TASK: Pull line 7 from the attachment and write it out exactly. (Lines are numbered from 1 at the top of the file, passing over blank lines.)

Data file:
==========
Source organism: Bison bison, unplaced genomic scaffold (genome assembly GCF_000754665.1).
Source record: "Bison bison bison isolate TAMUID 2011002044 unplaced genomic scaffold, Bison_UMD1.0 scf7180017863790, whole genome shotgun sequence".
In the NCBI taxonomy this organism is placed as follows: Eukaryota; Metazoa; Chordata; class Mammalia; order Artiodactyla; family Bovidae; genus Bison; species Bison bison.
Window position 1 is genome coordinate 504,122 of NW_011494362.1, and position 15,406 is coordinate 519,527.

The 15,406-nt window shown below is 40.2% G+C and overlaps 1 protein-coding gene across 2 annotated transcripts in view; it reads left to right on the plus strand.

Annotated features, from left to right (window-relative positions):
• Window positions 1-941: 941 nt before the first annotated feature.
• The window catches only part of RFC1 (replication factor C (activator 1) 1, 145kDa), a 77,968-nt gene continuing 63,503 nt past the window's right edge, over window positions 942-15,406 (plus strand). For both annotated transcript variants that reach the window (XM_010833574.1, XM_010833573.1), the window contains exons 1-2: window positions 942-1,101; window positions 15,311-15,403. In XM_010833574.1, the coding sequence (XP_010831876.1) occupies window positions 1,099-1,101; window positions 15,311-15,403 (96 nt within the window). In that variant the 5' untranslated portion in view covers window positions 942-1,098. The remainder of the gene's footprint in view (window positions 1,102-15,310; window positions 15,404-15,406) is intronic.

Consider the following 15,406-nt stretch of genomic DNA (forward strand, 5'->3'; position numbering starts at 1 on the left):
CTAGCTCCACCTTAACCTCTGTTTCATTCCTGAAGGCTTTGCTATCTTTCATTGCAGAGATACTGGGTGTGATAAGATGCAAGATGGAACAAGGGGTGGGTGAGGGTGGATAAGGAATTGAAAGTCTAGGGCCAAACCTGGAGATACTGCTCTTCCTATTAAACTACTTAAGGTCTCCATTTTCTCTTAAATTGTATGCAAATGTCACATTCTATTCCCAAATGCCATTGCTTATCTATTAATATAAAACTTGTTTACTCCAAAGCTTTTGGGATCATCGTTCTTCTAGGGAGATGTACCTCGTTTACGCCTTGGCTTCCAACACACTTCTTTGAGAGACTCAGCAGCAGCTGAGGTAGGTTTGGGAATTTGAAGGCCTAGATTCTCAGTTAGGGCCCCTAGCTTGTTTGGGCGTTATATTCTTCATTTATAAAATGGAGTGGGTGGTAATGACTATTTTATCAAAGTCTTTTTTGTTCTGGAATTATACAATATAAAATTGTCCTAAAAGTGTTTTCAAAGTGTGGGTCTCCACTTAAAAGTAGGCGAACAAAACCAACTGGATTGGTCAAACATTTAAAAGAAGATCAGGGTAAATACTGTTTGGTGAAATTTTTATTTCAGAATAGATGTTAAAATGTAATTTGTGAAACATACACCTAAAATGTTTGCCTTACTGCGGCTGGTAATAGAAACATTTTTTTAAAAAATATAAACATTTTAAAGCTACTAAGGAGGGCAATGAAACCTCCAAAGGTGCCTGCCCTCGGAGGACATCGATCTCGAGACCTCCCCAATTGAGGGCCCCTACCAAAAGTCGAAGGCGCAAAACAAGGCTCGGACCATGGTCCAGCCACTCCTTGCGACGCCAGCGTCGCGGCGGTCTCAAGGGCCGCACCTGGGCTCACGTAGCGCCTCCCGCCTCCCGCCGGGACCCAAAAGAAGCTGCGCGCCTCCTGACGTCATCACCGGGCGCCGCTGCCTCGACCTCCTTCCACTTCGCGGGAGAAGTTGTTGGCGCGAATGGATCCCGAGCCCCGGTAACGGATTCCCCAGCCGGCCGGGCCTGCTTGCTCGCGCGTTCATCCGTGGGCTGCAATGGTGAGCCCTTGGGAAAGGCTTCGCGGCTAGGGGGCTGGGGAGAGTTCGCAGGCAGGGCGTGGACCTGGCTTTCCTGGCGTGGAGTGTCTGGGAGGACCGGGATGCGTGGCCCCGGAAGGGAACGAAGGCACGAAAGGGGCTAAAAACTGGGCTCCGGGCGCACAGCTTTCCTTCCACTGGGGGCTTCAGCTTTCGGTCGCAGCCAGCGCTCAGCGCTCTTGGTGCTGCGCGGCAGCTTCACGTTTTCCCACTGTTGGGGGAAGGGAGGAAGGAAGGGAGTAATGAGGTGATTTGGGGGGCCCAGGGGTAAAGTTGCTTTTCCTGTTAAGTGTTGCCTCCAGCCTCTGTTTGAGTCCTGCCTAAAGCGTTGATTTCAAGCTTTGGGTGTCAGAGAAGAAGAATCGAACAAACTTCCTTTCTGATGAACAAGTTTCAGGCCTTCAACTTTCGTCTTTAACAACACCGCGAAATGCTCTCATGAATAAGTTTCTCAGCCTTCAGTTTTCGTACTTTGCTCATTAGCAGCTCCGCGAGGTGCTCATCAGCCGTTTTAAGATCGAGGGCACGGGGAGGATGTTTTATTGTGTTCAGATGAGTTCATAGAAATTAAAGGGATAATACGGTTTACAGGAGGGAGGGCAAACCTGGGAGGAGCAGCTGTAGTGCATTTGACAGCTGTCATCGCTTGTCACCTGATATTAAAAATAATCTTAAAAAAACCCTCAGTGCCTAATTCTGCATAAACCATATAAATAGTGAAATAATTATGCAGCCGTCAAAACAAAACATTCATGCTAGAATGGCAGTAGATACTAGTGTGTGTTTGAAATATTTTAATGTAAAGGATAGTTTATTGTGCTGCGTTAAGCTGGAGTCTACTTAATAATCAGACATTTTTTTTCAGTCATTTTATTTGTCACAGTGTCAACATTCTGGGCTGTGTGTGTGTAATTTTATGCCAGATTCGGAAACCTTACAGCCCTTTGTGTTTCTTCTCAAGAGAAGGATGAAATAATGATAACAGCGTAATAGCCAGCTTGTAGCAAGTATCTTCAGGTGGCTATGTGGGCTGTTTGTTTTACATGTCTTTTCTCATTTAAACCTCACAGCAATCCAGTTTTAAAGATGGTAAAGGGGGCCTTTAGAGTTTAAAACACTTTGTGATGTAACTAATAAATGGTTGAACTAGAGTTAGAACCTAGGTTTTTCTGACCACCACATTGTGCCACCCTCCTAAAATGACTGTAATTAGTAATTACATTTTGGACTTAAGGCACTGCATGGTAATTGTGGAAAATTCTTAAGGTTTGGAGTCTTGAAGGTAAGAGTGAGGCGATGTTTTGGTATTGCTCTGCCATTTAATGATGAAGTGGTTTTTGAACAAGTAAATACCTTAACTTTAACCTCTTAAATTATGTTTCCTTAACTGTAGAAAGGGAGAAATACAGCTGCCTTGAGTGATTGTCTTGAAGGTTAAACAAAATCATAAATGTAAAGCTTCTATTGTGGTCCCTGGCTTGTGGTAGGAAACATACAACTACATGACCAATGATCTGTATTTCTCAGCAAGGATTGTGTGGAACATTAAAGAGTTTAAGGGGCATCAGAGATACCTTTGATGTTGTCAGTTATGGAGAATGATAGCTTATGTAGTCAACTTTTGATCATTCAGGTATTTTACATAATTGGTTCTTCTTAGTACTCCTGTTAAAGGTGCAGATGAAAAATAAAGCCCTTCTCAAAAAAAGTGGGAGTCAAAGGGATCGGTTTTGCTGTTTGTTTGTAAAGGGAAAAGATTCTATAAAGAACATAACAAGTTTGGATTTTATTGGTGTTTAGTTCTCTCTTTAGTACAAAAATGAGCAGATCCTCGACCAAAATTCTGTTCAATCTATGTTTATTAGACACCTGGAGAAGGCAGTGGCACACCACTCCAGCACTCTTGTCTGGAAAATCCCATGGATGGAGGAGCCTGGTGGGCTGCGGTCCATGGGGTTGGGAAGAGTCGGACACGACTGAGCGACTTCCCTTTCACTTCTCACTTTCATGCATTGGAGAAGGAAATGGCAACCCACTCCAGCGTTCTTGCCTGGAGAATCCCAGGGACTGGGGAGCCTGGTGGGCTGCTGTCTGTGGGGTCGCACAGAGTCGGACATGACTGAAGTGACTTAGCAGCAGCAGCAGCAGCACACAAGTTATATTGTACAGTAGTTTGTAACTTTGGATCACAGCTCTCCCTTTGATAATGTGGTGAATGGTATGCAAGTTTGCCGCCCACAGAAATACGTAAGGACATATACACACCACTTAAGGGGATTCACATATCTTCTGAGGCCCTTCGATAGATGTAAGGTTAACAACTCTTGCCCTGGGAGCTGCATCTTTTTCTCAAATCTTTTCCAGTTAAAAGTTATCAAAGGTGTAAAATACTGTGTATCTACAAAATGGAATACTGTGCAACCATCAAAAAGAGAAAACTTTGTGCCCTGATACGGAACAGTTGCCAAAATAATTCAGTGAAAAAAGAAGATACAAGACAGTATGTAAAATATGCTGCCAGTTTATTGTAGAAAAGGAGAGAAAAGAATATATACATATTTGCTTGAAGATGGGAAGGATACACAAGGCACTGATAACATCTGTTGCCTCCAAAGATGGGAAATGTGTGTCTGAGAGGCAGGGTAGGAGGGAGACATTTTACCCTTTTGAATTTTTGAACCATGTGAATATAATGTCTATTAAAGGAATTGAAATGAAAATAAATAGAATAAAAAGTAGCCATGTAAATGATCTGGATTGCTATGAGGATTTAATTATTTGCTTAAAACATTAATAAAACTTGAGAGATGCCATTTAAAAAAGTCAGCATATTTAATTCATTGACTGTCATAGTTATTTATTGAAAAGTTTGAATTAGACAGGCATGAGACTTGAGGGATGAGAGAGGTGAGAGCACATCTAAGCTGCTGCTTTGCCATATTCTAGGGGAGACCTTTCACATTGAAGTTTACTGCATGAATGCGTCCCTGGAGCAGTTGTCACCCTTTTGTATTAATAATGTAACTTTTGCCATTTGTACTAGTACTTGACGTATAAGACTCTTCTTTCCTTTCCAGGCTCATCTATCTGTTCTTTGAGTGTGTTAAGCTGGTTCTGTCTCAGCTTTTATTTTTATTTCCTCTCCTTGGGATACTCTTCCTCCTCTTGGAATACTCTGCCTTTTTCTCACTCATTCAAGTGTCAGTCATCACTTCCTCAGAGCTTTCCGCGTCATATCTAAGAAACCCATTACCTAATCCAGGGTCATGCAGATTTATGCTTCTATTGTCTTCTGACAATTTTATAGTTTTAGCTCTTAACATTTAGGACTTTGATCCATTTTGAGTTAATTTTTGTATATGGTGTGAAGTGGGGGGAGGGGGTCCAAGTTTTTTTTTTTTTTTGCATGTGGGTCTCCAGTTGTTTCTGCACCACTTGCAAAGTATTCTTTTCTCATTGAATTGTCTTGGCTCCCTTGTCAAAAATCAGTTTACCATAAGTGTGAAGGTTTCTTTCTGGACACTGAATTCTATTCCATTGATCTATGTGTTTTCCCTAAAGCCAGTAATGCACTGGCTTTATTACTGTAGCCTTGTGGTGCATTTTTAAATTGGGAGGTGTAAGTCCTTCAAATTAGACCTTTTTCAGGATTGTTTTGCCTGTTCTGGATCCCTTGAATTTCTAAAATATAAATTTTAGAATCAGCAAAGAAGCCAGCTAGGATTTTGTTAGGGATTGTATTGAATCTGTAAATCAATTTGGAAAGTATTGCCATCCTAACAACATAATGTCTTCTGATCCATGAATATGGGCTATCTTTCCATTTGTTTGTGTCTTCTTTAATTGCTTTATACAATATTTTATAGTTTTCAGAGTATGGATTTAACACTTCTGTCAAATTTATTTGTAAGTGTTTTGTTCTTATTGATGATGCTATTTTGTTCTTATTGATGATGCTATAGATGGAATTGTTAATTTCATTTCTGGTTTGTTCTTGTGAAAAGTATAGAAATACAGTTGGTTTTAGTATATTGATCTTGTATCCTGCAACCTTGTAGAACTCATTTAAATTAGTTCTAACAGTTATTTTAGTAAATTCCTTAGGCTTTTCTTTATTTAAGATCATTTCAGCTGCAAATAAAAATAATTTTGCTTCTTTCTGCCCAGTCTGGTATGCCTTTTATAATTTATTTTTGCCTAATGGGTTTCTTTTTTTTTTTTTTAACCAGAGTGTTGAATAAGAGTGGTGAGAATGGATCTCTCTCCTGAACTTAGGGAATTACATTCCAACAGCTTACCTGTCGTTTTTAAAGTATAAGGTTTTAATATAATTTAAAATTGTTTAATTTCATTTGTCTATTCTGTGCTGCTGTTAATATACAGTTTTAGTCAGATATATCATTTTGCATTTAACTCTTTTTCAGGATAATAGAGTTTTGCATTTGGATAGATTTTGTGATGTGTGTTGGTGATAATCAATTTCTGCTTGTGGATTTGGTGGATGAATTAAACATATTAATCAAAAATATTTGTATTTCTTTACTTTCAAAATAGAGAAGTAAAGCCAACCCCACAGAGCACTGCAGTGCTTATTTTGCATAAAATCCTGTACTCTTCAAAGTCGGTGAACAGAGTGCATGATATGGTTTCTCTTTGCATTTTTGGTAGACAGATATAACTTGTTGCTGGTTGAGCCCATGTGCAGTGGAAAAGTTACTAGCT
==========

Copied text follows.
• Window positions 1-941: 941 nt before the first annotated feature.